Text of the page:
Civil Society Seeks Citizens’ Representation In Peace Talks

Civil society representatives’ are seeking an integrated solution to the current conflict, involving the inclusion of South Sudanese citizens’ representatives in the peace talks in Addis Ababa, to solve the problems facing the nation.

Civil Society Seeks Citizens’ Representation In Peace Talks
A section of the panellists’ during the civil society meeting in Nairobi organised by the Rift Valley Institute's Nairobi Forum and supported by the Open Society Initiative for Eastern Africa. [Teddy Chenya]

By Teddy Chenya

NAIROBI, 11 January 2013 [Gurtong]- This was mentioned in Nairobi, Kenya, On Friday where leading South Sudanese civil society institutions came together to discuss the current situation, its historical origins and the prospects for a peaceful resolution.

According to David Deng, Director of Research at the South Sudan Law Society, the fundamental issue now is to understand what is wrong and be able to handle impunity which has manifest over the years since the signing of the Comprehensive Peace Agreement (CPA) nine years ago.

Deng said that there have been a lot of human rights violations in the past including ethnic cleansing and the lack of accountability creates room for further violations if the perpetrators are not punished as the government tries to transform the justice system.

He said that sidelining justice in peace negotiations may help to expedite political settlements in the short-term, but fails to address the question of impunity that lies at the heart of internal conflicts in South Sudan.

Abuk Ayuel supported the move adding that South Sudan had failed to transform into a national society after the CPA and what is needed now is to create social cohesion and resituate justice.

Don Bosco Malish, Program Officer Open Society Initiative for Eastern Africa during the discussion said that the South Sudan civil society needs to examine its relevance, competence and credibility to be able to represent the citizens in the Addis Ababa talks and have an impact on society.

He said most of the current generation of civil society emerged from the humanitarian crisis during the civil war and never participated in governance during the last eight years.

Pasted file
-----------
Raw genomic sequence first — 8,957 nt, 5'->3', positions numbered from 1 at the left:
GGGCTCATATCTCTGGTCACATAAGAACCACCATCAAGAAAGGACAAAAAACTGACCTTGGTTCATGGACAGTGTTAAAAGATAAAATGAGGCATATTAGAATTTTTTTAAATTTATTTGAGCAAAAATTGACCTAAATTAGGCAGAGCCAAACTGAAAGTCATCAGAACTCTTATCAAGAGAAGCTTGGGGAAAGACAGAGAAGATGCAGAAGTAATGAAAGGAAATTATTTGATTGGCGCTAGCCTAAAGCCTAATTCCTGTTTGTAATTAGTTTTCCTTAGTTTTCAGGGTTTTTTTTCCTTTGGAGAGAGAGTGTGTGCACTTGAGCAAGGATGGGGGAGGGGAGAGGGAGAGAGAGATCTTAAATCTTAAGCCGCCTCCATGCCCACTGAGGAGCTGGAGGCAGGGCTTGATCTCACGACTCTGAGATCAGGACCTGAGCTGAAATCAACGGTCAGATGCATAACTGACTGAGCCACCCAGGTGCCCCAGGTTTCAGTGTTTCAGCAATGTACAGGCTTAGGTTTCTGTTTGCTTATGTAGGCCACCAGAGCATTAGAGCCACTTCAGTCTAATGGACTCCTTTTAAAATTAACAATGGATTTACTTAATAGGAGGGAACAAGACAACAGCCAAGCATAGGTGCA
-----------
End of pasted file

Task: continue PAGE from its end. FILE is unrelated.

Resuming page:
“Because of our background in service delivery, we have cushioned the government from interacting with people.,” he said adding that most of the services like health and education are done by organizations and the government has little to know about the issues being faced by ordinary citizens.

According to Jok Madut Jok, Co-founder of Sudd Institute, the recent fighting which started in Juba mid-December and spread to other states was not shocking because of the history of how South Sudan gained independence through civil wars.

Jok said that the Sudan People’s Liberation Movement/Army (SPLM/A) was build “haphazardly” as militia groups were absorbed into the system and this was bound to create division in the nation once some group feels they are not part of the system.

Because women and children have suffered during the fighting in parts of South Sudan, Priscilla Nyagoah, the Advocacy Officer at the South Sudan Law Society said that there is need to develop laws on gender-based crimes to help protect women during conflict.

She said that the current peace talks in Ethiopia need a holistic approach especially on representation to have the required affirmative action on the representatives in creating reconciliation among the leaders.

The three weeks of fighting between government forces and rebels loyal to former vice president Riek Machar have killed more than 1,000 people and driven 200,000 from their homes creating a devastating humanitarian crisis.

According to Leben Moro, Director of External Relations at the University of Juba, the focus now should be on supporting the affected and putting more pressure on the political process to end the violence.

He said that the worst affected are areas with Nuer and Dinka communities as predominant and the international community need to step up support to access the areas.

During the discussion, Rev. James Ninrew of the Presbyterian Church of South Sudan revealed that five pastors have so far been killed in the conflict including two from the Presbyterian Church.

He said that the problem is no longer between two tribes, Nuer and Dinka, or a political wrangle in the ruling SPLM or SPLA, but it is a South Sudanese problem which needs all citizens to be involved in finding an inclusive solution.

“The problem is no longer a defined as a [Salva] Kiir- Riek Machar problem or SPLM problem or Nuer-Dinka problem. It is a South Sudan problem,” he said adding that the conflict needs a South Sudanese solution and the ongoing talks should be all inclusive.

The meeting was organised by the Rift Valley Institute's Nairobi Forum and supported by the Open Society Initiative for Eastern Africa.

 

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